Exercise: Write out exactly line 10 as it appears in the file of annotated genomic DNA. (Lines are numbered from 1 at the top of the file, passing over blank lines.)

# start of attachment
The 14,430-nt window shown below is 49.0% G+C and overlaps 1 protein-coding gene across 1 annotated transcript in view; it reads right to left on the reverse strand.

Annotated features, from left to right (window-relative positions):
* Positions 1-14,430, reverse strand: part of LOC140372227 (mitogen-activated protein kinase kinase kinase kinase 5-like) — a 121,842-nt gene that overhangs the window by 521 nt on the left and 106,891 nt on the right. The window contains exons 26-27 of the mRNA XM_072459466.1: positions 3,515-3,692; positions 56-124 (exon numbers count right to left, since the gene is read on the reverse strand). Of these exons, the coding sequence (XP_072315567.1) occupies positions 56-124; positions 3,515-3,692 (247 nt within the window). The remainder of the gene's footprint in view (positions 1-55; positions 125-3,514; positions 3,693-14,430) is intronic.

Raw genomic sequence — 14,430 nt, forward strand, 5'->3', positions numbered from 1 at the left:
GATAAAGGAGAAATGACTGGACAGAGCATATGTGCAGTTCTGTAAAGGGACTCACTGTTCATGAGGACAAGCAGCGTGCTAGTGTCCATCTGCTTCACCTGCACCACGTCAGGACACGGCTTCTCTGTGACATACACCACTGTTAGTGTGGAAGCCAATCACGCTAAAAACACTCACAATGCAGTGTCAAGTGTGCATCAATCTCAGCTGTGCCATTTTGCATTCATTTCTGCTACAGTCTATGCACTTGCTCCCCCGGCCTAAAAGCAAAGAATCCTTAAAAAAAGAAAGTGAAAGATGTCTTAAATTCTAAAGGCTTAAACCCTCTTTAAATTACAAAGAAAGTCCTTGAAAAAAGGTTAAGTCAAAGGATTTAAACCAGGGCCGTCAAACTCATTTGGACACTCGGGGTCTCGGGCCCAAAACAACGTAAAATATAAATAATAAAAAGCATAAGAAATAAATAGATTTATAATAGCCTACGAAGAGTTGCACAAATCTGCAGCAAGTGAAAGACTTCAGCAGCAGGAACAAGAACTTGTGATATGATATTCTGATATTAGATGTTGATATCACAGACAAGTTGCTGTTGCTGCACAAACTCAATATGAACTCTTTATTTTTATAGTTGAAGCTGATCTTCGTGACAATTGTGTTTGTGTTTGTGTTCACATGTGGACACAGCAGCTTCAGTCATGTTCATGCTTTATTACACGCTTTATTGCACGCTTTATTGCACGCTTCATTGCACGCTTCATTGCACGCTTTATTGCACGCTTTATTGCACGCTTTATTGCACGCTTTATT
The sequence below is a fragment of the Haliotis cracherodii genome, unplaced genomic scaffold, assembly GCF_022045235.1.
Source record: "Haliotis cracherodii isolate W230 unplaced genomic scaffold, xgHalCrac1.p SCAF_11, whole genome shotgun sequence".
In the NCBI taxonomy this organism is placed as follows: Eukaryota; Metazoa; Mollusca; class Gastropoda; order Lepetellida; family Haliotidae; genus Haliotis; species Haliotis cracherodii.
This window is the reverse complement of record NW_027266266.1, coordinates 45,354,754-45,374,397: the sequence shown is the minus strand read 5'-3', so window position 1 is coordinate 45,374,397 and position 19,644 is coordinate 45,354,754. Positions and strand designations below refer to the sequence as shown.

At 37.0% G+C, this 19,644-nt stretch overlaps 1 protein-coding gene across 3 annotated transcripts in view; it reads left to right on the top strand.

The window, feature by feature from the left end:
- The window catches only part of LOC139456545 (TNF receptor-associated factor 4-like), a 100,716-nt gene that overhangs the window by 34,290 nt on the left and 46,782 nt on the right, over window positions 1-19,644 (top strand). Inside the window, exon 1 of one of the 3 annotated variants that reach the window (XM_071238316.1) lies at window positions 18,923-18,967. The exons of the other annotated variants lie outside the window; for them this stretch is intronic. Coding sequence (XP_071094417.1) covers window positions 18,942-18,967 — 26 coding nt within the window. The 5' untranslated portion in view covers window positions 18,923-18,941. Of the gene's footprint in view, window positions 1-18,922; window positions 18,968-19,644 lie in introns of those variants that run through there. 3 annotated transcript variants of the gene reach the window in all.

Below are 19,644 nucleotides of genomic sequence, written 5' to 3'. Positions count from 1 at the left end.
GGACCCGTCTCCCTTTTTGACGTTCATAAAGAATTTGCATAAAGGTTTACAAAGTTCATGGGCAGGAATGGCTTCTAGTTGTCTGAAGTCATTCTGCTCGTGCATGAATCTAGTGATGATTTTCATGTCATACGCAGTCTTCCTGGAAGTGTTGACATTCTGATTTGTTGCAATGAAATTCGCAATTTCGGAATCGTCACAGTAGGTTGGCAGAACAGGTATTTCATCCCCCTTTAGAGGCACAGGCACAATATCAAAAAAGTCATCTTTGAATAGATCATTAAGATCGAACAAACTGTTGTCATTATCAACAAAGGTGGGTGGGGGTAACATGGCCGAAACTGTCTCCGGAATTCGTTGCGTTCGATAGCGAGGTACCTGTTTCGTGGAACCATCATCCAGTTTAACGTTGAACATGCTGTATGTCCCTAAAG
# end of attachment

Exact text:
At 37.0% G+C, this 19,644-nt stretch overlaps 1 protein-coding gene across 3 annotated transcripts in view; it reads left to right on the top strand.